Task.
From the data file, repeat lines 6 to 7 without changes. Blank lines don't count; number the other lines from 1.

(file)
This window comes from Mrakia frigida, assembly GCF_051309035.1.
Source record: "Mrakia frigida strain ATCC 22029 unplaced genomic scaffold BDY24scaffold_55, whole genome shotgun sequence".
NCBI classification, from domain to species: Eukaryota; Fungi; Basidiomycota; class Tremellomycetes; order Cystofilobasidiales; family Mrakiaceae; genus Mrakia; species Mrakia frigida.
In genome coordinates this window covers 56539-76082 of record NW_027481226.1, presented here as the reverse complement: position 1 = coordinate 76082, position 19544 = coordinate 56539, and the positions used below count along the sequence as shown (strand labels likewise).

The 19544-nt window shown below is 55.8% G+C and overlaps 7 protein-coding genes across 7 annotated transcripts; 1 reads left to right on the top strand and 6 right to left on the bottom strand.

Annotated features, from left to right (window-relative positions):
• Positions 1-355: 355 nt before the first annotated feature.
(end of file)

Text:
Annotated features, from left to right (window-relative positions):
• Positions 1-355: 355 nt before the first annotated feature.